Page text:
Palmer said in long-term care homes in Canada, private equity is also tied to more falls and infections related to having fewer staff. She wonders if corners get cut to carve off funds governments paid to the facilities to line the pockets of shareholders. 

Transparency questions raised

Because private equity firms aren’t subject to the same rules as publicly traded companies, there’s little transparency when it comes to  private equity’s involvement in the health sector, Palmer said. 

Also, most provinces don’t require facilities to report much on their ownership structure, so the extent of involvement in surgical services is unclear, said Andrew Longhurst, a health policy researcher at Simon Fraser University.

WATCH | Province pays for-profit clinic double hospitals for operations: 

Ontario for-profit clinic paid more than hospital for same surgeries

The Ontario government is paying a for-profit clinic more than it pays its public hospitals to perform identical, provincially covered surgeries, according to documents obtained by CBC News.

To increase transparency in the U.S., several state legislatures such as New York now require or have proposed notifications when private equity firms purchase a health-care facility over a certain size. 

In Canada, there is some data on ownership of long-term care homes.

Overall, 54 per cent of long-term care homes in Canada are privately owned, according to the Canadian Institute for Health Information.

A man with dark hair and glasses smiles.
Dr. Danyaal Raza of St. Michael’s Hospital in Toronto says health care can’t be boiled down to comparison shopping like other sectors. (St. Michael’s Hospital Communications Department)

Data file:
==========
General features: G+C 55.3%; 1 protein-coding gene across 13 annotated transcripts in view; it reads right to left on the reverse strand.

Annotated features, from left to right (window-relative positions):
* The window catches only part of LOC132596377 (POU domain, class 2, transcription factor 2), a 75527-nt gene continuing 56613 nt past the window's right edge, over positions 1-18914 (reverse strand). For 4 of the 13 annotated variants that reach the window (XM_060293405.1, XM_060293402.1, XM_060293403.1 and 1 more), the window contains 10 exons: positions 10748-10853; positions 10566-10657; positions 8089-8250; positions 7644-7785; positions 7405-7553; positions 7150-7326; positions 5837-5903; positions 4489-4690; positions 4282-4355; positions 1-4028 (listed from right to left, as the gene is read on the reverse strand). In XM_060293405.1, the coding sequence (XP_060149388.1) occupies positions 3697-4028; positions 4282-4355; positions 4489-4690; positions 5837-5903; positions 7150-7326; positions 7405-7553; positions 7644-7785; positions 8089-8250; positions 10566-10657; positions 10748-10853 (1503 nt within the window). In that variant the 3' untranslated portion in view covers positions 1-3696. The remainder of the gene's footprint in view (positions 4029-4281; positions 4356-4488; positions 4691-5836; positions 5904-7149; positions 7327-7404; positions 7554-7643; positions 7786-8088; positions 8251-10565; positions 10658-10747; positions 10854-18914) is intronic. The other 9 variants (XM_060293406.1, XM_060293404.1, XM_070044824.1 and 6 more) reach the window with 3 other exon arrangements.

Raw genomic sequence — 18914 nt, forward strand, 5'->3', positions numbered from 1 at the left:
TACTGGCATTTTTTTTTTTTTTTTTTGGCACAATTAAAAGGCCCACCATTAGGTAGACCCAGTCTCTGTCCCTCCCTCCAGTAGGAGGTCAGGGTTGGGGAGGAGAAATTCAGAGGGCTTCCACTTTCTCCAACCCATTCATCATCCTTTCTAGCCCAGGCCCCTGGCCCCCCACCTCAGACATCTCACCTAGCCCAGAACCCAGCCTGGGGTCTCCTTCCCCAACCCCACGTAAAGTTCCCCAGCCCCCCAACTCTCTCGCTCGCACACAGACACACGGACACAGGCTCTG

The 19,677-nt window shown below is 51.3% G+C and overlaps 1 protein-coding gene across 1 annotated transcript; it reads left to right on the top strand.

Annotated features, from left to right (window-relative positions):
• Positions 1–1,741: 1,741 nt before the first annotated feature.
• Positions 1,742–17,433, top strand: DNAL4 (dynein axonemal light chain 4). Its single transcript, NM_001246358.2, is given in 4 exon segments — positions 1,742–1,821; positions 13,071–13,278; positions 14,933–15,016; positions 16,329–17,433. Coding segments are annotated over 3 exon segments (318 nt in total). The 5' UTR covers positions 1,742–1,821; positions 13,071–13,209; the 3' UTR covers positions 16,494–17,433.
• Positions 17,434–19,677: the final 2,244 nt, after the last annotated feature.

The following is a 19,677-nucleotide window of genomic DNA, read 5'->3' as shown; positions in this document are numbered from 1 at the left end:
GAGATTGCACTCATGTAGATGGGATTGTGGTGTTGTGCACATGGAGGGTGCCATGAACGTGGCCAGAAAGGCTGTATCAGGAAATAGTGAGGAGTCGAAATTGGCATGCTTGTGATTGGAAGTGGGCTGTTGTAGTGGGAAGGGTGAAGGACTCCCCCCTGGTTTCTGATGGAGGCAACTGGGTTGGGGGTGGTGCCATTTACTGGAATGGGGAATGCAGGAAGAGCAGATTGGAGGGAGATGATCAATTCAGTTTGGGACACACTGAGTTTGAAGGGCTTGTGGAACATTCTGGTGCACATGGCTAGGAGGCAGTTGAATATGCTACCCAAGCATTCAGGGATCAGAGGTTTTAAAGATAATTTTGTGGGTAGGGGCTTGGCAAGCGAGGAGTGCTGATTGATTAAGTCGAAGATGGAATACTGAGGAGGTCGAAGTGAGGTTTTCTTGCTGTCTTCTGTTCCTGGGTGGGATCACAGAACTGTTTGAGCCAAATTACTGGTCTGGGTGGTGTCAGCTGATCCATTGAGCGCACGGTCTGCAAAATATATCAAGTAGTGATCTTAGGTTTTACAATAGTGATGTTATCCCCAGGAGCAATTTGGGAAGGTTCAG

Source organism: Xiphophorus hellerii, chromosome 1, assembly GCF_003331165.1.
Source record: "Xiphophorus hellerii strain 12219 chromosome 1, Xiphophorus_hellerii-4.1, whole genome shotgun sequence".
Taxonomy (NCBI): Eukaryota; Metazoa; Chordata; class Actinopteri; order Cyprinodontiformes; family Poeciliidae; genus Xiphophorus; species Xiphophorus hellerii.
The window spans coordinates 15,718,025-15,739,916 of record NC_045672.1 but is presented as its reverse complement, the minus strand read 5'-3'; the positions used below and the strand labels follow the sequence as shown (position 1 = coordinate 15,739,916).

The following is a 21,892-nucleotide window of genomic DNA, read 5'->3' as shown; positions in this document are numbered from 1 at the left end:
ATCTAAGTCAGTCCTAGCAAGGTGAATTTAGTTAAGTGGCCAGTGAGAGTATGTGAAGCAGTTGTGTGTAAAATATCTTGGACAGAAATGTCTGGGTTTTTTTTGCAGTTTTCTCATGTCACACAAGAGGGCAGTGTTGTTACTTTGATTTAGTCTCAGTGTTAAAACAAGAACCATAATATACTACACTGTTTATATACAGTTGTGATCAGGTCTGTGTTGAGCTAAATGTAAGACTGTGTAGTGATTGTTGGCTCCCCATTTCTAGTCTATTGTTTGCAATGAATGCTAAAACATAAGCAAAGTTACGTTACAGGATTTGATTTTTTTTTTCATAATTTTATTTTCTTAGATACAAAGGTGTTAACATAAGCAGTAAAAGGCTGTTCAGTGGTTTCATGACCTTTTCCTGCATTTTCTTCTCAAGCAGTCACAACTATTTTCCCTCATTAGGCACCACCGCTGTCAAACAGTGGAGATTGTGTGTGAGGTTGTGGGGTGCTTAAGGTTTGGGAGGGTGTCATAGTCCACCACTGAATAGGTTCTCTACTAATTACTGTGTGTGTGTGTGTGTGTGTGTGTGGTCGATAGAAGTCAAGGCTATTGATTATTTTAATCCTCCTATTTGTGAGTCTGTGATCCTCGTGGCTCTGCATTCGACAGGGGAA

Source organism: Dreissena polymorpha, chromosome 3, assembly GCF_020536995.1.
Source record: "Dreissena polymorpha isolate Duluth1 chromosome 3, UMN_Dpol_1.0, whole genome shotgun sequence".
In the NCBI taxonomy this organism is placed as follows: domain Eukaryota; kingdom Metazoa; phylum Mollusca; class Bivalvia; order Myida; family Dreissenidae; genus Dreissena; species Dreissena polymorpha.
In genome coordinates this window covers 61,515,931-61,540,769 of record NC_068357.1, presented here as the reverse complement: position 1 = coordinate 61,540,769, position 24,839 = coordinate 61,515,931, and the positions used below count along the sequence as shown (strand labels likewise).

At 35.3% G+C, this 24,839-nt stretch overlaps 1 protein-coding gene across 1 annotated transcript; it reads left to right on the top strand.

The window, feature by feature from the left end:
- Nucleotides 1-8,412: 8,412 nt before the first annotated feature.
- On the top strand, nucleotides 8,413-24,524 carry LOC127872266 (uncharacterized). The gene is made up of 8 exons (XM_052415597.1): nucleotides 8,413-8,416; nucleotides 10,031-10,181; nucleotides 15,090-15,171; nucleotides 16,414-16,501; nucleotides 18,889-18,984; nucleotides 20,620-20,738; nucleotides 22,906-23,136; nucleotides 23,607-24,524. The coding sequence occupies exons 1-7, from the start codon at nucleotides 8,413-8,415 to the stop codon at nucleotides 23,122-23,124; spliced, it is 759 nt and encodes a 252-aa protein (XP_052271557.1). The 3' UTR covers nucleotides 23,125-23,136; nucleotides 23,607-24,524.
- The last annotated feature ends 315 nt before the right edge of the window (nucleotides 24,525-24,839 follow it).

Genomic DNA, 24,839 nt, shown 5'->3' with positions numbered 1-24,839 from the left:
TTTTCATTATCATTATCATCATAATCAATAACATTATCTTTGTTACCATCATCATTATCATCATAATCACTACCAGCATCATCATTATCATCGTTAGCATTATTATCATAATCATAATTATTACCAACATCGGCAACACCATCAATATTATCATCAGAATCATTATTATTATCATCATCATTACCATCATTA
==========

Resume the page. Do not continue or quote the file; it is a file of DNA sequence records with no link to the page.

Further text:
Private equity firms are drawn to long-term care homes because of their real estate assets, Yalnizyan said. When the firms move in, it buys the property, cleaves it off to sell for condos for instance and then divests the care portion of long-term care. 

For Dr. Danyaal Raza, a family physician with Unity Health’s St. Michael’s Hospital in Toronto, it matters who owns long-term care homes in a way that doesn’t apply to other businesses. 

“When you’re shopping for a cell phone or a car you can compare how many minutes you get per month, or, you know, miles per gallon,” said Raza, past chair of Canadian Doctors for Medicare. “But when you’re going to a doctor, or you’re going to a hospital, you can’t tell.”

There’s a lot more trust involved when getting health care, he said. “That’s why we have to treat it as a public good, not one that we can boil down to comparison shopping.”